A select component allows users to choose one option from a temporary modal menu.
When to use the select component
- Use sparingly. Use the select component only when a user needs to choose from about seven to 15 possible options and you have limited space to display the options.
When to consider something else
- Fewer than seven options. Use radio buttons instead.
- More than 15 options. If the list of options is very long, consider using a combo box.
- Multi-select. If you need to allow users to choose more than one option at once. Users often don’t understand how to choose multiple items from select elements. Use checkboxes instead.
- Site navigation. Use the navigation components instead.
- Make sure to test. Test select menus thoroughly with members of your target audience. Several usability experts suggest they should be the “UI of last resort.” Many users find them confusing and difficult to use.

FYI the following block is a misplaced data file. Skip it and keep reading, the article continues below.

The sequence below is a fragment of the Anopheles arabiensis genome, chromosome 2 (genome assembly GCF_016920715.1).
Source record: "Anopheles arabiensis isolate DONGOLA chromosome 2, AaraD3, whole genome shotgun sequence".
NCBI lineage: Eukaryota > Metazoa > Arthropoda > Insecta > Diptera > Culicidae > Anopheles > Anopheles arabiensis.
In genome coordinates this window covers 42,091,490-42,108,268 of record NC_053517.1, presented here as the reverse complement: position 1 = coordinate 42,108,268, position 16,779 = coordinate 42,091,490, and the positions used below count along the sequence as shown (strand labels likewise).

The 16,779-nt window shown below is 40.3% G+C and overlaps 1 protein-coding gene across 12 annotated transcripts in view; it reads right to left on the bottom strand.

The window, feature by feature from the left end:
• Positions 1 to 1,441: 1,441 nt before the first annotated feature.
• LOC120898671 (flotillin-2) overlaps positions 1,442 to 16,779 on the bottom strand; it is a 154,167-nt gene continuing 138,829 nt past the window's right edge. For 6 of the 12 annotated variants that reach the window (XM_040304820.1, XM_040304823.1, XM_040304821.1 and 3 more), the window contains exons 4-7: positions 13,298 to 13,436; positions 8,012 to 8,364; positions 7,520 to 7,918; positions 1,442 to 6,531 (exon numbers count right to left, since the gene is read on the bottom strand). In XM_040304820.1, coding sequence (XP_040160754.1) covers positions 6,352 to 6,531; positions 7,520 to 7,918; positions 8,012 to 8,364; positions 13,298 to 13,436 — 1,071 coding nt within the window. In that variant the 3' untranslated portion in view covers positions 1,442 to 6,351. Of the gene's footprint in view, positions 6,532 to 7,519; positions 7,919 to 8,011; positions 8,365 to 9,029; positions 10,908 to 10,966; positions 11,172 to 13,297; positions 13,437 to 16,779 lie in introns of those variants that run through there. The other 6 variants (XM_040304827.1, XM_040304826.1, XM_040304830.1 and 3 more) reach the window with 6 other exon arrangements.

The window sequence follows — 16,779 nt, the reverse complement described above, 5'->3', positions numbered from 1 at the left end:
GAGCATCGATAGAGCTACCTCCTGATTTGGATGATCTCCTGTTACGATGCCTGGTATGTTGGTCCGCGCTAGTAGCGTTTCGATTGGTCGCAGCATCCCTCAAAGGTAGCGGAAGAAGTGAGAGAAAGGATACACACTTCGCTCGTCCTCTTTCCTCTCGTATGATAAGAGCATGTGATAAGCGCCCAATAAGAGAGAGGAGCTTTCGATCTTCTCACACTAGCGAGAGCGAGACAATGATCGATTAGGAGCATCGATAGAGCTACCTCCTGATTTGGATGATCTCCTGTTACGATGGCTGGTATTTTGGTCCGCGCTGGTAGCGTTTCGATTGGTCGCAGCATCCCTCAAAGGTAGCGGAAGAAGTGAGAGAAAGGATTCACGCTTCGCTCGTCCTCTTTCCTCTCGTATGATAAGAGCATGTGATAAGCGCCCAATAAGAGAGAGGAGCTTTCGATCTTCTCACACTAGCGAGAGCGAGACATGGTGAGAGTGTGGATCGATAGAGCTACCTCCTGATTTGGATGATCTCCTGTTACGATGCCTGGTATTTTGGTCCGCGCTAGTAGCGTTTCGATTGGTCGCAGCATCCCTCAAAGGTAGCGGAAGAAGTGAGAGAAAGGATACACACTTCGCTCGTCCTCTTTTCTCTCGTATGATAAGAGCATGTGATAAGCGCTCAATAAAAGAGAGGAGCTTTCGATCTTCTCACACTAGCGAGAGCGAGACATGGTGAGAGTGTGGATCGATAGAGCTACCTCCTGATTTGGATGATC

- Avoid dependent options. Avoid making options in one select menu change based on the input to another. Users often don’t understand how choosing an item in one impacts another.
- Use a good default. When most users will (or should) pick a particular option, make it the default:
- Customize form controls accessibly. If you customize this component, ensure that it continues to meet the accessibility requirements that apply to all form controls.
- Always use a label. Make sure your select element has a label. Don’t replace it with the default menu option (for example, removing the “State” label and just having the menu read “Select a state” by default).